10. "Dishonestly".- A person is said to do a thing 'dishonestly' if he does that thing with the intention of causing wrongful gain to one person or wrongful loss to another person.
11. "Fraudulently".- A person is said to do a thing 'fraudulently' if he does that thing with intent to deceive another and, by such deceit, either to cause injury to any person or to induce any person to act to his disadvantage.
12. "Good faith".- A thing is said to be done or believed in 'good faith' when it is done or believed honestly and with due care and attention.
13. "Illegal".- A thing is 'illegal' if it is an offence, or is prohibited by law, or furnishes ground for a civil action.
14. "Legally bound to do".- A person is 'legally bound to do' a thing when he is bound by law to do that thing, or when it is illegal in him to omit to do that thing.
15. "Possession".- When property is in the possession of a person's wife, clerk or servant, on account of that person, it is in that person's possession within the meaning of this Code.
Explanation.- A person employed temporarily or on a particular occasion in the capacity of a clerk or servant is a clerk or servant within the meaning of this section.
16. "Reason to believe".- A person is said to have 'reason to believe' a thing if he has sufficient cause to believe that thing but not otherwise.
17. "Voluntarily".- A person is said to cause an effect "voluntarily" when he causes it by means whereby he intended to cause it, or by means which, at the time of employing those means, he knew or had reason to believe to be likely to cause it.
A sets fire, by night, to an inhabited house in a large town, for the purpose of 'facilitating a robbery' and thus causes the death of a person. Here, A may not have intended to cause death, and may even be sorry that death has been caused by his act; yet, if he knew that he was likely to cause death, he has caused death voluntarily.
18. "Wrongful gain".- 'Wrongful gain' is gain by unlawful means of property to which the person gaining is not legally entitled; and a person is said to 'gain wrongfully' when such person retains wrongfully, as well as when such person acquires wrongfully.
19. "Wrongful loss".- 'Wrongful loss' is loss by unlawful means of property to which the person losing it is legally entitled; and a person is said to 'lose wrongfully' when such person is wrongfully kept out of any property as well as when such person is wrongfully deprived of that property.
20. Effect caused partly by act and partly by omission.- Wherever the causing of a certain effect, or an attempt to cause that effect, by an act or by an omission, is an offence, the causing of that effect partly by an act and partly by an omission is the same offence.
A intentionally causes Z's death, partly by illegally omitting to give Z food, and partly by beating Z. A has committed murder.
21. Acts done by several persons in furtherance of common intention.- (1) Where two or more persons, with a common intention to commit a criminal act, do any acts in furtherance of such common intention, each of them is liable for the criminal act done as if it were done by him alone.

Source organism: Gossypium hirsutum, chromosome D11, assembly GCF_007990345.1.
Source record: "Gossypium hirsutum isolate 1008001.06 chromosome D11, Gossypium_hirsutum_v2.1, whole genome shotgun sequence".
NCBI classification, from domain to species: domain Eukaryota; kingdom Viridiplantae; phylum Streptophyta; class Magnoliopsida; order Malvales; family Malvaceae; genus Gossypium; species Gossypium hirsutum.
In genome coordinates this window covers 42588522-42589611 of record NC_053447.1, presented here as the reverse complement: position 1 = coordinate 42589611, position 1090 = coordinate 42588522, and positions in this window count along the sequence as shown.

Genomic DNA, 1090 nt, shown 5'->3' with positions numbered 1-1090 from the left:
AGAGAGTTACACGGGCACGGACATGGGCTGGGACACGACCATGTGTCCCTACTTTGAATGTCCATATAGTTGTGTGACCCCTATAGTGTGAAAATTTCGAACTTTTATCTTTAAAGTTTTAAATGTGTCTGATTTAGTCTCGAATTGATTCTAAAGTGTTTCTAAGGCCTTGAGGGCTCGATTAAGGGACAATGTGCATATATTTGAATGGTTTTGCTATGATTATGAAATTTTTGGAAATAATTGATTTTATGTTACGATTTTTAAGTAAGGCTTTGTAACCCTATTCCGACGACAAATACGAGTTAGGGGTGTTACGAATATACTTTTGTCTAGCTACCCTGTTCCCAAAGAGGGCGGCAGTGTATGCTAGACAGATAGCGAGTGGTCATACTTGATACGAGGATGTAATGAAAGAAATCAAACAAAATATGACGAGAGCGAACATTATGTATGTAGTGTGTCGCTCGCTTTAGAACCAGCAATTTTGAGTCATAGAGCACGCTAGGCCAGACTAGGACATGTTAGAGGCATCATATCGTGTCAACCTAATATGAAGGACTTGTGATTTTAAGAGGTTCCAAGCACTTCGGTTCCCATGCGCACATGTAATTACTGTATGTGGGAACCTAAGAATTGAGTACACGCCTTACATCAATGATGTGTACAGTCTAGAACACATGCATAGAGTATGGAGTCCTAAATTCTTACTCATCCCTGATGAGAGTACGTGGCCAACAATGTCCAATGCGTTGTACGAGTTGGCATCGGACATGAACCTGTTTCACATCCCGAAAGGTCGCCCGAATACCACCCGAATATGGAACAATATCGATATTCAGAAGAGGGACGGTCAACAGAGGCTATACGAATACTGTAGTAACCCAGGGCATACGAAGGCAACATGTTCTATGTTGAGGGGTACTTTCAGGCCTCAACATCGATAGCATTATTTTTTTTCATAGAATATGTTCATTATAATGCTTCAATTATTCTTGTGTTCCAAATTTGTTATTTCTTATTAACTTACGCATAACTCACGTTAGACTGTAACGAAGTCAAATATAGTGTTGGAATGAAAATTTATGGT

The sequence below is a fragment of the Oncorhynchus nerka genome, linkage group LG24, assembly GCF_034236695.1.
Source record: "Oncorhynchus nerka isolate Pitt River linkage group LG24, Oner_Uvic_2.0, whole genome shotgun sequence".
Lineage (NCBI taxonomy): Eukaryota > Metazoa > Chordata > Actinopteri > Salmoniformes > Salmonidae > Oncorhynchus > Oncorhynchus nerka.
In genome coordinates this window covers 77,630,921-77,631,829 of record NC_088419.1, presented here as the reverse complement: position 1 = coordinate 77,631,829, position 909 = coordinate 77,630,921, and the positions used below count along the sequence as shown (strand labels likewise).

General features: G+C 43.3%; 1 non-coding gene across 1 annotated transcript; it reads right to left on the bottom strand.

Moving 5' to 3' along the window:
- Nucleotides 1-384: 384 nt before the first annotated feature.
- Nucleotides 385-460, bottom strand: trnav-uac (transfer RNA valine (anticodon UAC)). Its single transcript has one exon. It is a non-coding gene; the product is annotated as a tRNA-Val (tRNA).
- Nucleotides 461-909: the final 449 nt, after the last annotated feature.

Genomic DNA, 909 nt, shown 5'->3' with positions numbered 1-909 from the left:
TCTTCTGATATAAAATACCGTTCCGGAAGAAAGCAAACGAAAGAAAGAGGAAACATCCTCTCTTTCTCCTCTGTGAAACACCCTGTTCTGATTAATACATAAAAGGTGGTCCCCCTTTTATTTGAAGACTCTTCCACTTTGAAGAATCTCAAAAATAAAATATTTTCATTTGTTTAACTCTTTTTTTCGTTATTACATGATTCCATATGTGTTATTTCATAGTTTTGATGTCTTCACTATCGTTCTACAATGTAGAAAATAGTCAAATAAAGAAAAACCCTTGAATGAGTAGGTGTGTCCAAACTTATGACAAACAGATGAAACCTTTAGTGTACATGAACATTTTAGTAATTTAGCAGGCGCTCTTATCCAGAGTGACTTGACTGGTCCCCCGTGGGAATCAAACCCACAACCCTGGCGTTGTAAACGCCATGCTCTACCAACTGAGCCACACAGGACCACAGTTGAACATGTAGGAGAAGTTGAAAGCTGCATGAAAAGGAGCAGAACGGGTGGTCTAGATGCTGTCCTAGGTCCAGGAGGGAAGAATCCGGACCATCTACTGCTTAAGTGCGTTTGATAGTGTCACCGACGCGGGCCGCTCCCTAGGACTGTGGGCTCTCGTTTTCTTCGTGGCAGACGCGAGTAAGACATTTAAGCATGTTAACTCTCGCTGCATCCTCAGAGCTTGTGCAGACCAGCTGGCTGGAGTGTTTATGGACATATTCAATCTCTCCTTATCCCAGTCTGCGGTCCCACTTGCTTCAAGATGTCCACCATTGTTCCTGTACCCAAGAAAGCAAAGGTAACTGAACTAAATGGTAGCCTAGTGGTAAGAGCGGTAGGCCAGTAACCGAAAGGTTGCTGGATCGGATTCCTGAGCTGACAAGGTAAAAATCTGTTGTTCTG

(2) Whenever an act which is criminal only by reason of its being done with a criminal knowledge or intention is done by two or more persons, each of such persons who joins in the act, with such knowledge or intention, is liable for the act in the same manner as if the act were done by him alone with that knowledge or intention.
22. Persons concerned in criminal act may be guilty of different offences.---Where two or more persons are engaged or concerned in the commission of a criminal act, they may be guilty of different offences by means of that act.
A attacks Z under such circumstances of grave provocation that his killing of Z would be only culpable homicide not amounting to murder. B, having ill will towards Z and intending to kill him, and not having been subject to the provocation, assists A in killing Z. Here, though A and B are both engaged in causing Z's death. B is guilty of murder, and A is guilty only of culpable homicide.
23. Co-operation by doing one of several acts constituting an offence.- When an offence is committed by means of several acts, whoever intentionally co-operates in the commission of that offence by doing any one of those acts, either singly or jointly with any other person, commits that offence.
(a) A and B agree to murder Z by severally and at different times giving him small doses of poison. A and B administer the poison according to the agreement with intent to murder Z. Z dies from the effects of the several doses of poison so administered to him. Here A and B intentionally co-operate in the commission of murder and as each of them does an act by which the death is caused, they are both guilty of the offence though their acts are separate.
(b) A and B are joint jailors, and as such, have the charge of Z, a prisoner, alternately for six hours at a time. A and B, intending to cause Z's death, knowingly co-operate in causing that effect by illegally omitting, each during the time of his attendance, to furnish Z with food supplied to them for that purpose. Z dies of hunger. Both A and B are guilty of the murder of Z.
(c) A, a jailor, has the charge of Z, a prisoner. A, intending to cause Z's death, illegally omits to supply Z with food; in consequence of which Z is much reduced in strength, but the starvation is not sufficient to cause his death. A is dismissed from his office, and B succeeds him B, without collusion or co-operation with A, illegally omits to supply Z with food, knowing that he is likely thereby to cause Z's death. Z dies of hunger. B is guilty of murder, but, as A did not co-operate with B, A is guilty only of an attempt to commit murder.